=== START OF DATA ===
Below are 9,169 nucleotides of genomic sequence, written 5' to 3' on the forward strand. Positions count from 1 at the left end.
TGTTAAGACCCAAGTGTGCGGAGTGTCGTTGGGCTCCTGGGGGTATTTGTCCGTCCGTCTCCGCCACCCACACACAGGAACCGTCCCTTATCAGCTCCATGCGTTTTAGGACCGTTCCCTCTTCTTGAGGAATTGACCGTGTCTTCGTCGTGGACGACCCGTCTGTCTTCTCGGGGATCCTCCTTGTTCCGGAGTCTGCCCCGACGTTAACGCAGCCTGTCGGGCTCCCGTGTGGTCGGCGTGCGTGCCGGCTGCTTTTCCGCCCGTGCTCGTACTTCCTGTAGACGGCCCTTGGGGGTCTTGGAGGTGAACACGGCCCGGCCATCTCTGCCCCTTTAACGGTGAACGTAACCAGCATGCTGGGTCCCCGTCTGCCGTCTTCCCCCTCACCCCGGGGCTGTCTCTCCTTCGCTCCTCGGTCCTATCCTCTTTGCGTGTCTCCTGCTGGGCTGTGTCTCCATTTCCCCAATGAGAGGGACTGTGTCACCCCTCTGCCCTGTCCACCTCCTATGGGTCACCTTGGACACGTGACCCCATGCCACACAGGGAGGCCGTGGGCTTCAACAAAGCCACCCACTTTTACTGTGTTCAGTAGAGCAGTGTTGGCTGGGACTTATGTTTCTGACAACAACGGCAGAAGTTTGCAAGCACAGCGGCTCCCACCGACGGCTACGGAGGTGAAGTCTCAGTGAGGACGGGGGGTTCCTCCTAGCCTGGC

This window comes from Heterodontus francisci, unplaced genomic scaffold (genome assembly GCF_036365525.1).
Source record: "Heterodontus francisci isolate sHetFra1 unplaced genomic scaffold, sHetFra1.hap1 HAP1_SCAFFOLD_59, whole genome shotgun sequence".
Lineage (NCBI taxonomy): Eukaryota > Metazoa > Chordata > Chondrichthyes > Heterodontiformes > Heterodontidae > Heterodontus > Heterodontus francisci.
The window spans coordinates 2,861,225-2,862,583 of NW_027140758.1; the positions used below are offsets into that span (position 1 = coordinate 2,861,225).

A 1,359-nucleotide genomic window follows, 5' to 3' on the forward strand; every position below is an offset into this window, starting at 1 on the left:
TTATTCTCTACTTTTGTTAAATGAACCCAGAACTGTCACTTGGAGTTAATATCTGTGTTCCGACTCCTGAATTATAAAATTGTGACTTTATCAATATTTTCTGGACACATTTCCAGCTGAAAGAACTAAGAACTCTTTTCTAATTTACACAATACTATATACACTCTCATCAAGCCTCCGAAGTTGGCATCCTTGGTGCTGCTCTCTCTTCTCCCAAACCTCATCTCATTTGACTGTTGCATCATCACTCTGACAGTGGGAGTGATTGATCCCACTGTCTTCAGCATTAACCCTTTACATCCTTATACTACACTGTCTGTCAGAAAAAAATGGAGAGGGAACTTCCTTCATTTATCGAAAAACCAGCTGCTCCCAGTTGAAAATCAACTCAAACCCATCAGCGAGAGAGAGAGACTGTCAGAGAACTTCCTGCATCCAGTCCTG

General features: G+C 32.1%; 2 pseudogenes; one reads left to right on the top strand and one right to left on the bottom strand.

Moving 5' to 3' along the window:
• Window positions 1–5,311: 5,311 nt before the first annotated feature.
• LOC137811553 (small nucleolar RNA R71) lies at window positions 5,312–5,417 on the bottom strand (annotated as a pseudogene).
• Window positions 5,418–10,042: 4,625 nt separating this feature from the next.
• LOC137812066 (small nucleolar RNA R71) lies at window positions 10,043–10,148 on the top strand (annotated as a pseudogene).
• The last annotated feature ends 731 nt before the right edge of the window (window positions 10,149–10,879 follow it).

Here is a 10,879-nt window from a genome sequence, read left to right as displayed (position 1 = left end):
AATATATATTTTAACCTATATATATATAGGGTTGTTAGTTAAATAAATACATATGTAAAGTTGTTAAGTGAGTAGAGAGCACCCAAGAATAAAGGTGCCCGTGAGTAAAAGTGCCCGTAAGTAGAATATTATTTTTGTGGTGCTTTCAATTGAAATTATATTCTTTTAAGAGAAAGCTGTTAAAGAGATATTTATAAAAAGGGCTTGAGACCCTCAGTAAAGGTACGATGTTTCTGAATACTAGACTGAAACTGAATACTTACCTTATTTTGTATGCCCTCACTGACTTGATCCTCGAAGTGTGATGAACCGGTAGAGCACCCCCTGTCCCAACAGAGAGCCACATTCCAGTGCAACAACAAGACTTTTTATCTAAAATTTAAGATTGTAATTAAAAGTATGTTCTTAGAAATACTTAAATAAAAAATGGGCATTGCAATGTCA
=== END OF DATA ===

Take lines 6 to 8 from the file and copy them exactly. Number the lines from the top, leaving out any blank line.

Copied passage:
The window spans coordinates 2,861,225-2,862,583 of NW_027140758.1; the positions used below are offsets into that span (position 1 = coordinate 2,861,225).

A 1,359-nucleotide genomic window follows, 5' to 3' on the forward strand; every position below is an offset into this window, starting at 1 on the left:
TTATTCTCTACTTTTGTTAAATGAACCCAGAACTGTCACTTGGAGTTAATATCTGTGTTCCGACTCCTGAATTATAAAATTGTGACTTTATCAATATTTTCTGGACACATTTCCAGCTGAAAGAACTAAGAACTCTTTTCTAATTTACACAATACTATATACACTCTCATCAAGCCTCCGAAGTTGGCATCCTTGGTGCTGCTCTCTCTTCTCCCAAACCTCATCTCATTTGACTGTTGCATCATCACTCTGACAGTGGGAGTGATTGATCCCACTGTCTTCAGCATTAACCCTTTACATCCTTATACTACACTGTCTGTCAGAAAAAAATGGAGAGGGAACTTCCTTCATTTATCGAAAAACCAGCTGCTCCCAGTTGAAAATCAACTCAAACCCATCAGCGAGAGAGAGAGACTGTCAGAGAACTTCCTGCATCCAGTCCTG